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  • Occipital Nerve Stimulation for Headache and Craniofacial Pain: An Investigation of Device Settings for Optimal Pain Control

    Final Number:
    436

    Authors:
    Christina E. Sarris BS; Kiran G Thomas BS; Rachid Assina MD; Antonios Mammis MD

    Study Design:
    Other

    Subject Category:

    Meeting: Congress of Neurological Surgeons 2014 Annual Meeting

    Introduction: Advances in neuromodulation have led to an increase in off-label use of occipital nerve stimulation (ONS) for treatment of headache and craniofacial pain. While various studies have demonstrated considerable long-term pain relief (1-5), there remains little understanding of how devices should be programmed to achieve rapid, optimal pain control.

    Methods: A retrospective chart review of 7 patients who have undergone ONS for headache and craniofacial pain at our institution was conducted. At each follow-up appointment, ONS device settings were adjusted until patients reported optimal pain reduction. Lead configuration, pulse width, amplitude, and frequency were extracted from the patient’s ONS device at each follow-up visit.

    Results: We have currently obtained data from 14 follow-up visits for 7 patients. The following parameters were adjusted during reprogramming sessions: frequency, amplitude, and pulse width. Optimal pulse width ranged from 287-600 microseconds. Amplitude ranged from 0.5-6.5V and 7.8-10.5mA. Frequency ranged from 30-110Hz. We did not find any trends over time in the mentioned parameters. Regarding lead configuration, we observed that all contacts within the array are used simultaneously, but did not notice a consistent anode/cathode configuration.

    Conclusions: While we recognize that changes in device frequency, amplitude, and pulse width are paramount in optimizing ONS devices, the reasons why certain settings optimize some patients and not others remain unknown. With such large ranges in device settings, there currently does not appear to be a certain frequency, pulse width, or amplitude at which all patients experience maximum pain control. As well, programming changes among patients are dissimilar in terms of magnitude and direction. We must continue to analyze settings that report optimal pain control in this population in order to better understand how these parameters affect outcomes. Further investigation will include long-term trending of device parameters in these patients and establishment of finite ranges for optimal pain control.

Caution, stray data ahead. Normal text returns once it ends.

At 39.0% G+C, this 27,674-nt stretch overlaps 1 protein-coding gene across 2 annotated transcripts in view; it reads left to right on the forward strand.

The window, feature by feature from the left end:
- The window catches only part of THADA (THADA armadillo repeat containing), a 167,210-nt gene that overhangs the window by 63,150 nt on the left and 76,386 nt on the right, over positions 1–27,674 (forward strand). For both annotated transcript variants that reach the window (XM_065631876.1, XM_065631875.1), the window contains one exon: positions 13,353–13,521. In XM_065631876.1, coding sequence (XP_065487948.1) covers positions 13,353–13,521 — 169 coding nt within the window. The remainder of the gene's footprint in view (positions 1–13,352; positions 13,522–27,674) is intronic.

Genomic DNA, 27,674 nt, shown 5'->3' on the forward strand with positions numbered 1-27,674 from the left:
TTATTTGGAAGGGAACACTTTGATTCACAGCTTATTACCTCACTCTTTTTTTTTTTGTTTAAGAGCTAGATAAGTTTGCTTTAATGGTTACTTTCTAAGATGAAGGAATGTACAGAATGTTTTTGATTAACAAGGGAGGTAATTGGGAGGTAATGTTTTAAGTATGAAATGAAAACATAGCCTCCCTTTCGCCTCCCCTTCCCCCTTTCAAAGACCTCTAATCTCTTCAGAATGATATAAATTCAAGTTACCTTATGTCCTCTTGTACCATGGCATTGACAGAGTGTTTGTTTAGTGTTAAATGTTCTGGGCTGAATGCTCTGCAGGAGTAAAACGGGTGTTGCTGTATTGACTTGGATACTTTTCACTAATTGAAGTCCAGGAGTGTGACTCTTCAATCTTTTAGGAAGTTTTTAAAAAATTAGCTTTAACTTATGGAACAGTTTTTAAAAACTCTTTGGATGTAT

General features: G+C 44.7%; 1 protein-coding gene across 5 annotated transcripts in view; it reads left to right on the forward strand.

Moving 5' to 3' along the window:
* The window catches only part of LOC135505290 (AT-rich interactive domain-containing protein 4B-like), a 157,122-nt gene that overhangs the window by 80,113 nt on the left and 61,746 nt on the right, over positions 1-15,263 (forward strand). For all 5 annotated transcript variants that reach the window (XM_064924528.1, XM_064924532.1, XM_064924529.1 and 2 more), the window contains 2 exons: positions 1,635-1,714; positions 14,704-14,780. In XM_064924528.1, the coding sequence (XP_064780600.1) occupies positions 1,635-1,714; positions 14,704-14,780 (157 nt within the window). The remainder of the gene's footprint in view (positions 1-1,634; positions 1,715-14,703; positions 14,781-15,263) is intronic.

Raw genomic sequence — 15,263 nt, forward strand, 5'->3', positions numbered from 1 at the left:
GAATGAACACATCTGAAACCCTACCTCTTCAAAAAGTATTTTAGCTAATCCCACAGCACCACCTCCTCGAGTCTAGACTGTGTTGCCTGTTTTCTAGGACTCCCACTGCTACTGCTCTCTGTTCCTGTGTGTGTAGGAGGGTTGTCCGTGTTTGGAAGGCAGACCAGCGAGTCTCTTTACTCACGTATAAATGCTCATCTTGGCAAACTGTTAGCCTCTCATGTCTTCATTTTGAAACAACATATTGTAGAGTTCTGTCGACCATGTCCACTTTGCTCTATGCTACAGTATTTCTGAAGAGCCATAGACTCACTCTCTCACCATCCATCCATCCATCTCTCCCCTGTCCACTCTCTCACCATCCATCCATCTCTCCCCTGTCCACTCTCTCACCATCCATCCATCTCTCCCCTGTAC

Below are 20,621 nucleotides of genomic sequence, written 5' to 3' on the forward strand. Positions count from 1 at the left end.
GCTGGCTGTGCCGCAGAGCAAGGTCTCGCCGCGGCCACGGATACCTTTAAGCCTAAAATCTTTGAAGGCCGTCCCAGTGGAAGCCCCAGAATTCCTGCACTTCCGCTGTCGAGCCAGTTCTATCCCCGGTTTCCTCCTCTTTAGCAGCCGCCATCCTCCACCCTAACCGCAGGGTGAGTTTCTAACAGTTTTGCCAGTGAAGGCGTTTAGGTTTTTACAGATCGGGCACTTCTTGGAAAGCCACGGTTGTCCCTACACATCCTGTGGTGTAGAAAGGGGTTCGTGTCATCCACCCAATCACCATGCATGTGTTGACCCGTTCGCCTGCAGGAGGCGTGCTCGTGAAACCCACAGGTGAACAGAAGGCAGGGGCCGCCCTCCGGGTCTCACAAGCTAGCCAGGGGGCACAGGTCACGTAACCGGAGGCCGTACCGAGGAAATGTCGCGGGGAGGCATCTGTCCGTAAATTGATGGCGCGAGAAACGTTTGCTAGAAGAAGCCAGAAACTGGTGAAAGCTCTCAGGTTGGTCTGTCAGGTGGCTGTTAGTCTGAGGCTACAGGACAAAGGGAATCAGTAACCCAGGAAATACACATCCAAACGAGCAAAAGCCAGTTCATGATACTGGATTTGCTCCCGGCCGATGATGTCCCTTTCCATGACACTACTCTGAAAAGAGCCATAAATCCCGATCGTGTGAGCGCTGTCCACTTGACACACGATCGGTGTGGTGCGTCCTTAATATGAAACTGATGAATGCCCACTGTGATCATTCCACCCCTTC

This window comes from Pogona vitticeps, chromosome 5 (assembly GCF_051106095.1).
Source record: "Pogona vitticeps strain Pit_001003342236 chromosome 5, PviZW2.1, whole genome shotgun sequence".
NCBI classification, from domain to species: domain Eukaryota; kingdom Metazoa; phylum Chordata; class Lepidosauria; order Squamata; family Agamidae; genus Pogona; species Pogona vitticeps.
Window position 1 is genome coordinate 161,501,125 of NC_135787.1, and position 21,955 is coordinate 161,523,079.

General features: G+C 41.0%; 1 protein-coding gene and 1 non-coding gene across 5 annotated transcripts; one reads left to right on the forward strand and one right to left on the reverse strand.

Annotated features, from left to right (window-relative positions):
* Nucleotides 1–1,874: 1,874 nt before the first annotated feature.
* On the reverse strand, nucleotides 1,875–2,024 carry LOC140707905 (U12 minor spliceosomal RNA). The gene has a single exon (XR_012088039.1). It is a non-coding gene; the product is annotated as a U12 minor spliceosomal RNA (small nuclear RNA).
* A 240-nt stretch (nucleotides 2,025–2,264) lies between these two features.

Patient Care: Our research will improve patient care by objectively quantifying the occipital nerve stimulation parameters of lead configuration, pulse width, amplitude, and frequency at which patients experience optimal pain control. Such understanding will help patients with headache and craniofacial pain best utilize their stimulation devices after implantation.

    Learning Objectives: 1) Identify trends in occipital nerve stimulation (ONS) device programming that lead to optimal headache and craniofacial pain control. 2) Understand how changes in lead configuration, pulse width, amplitude, and frequency affect patient pain control. 3) Evaluate how ONS device parameters can be modified to optimize pain relief.

    References: 1. Brewer AC, Trentman TL, Ivancic MG, Vargas BB, Rebecca AM, Zimmerman RS, et al: Long-term outcome in occipital nerve stimulation patients with medically intractable primary headache disorders. Neuromodulation 16:557-562; discussion 563-554, 2013 2. Lambru G, Matharu MS: Occipital nerve stimulation in primary headache syndromes. Ther Adv Neurol Disord 5:57-67, 2012 3. Mammis A, Gudesblatt M, Mogilner AY: Peripheral neurostimulation for the treatment of refractory cluster headache, long-term follow-up: case report. Neuromodulation 14:432-435; discussion 435, 2011 4. Palmisani S, Al-Kaisy A, Arcioni R, Smith T, Negro A, Lambru G, et al: A six year retrospective review of occipital nerve stimulation practice--controversies and challenges of an emerging technique for treating refractory headache syndromes. J Headache Pain 14:67, 2013 5. Weiner RL, Reed KL: Peripheral neurostimulation for control of intractable occipital neuralgia. Neuromodulation 2:217-221, 1999

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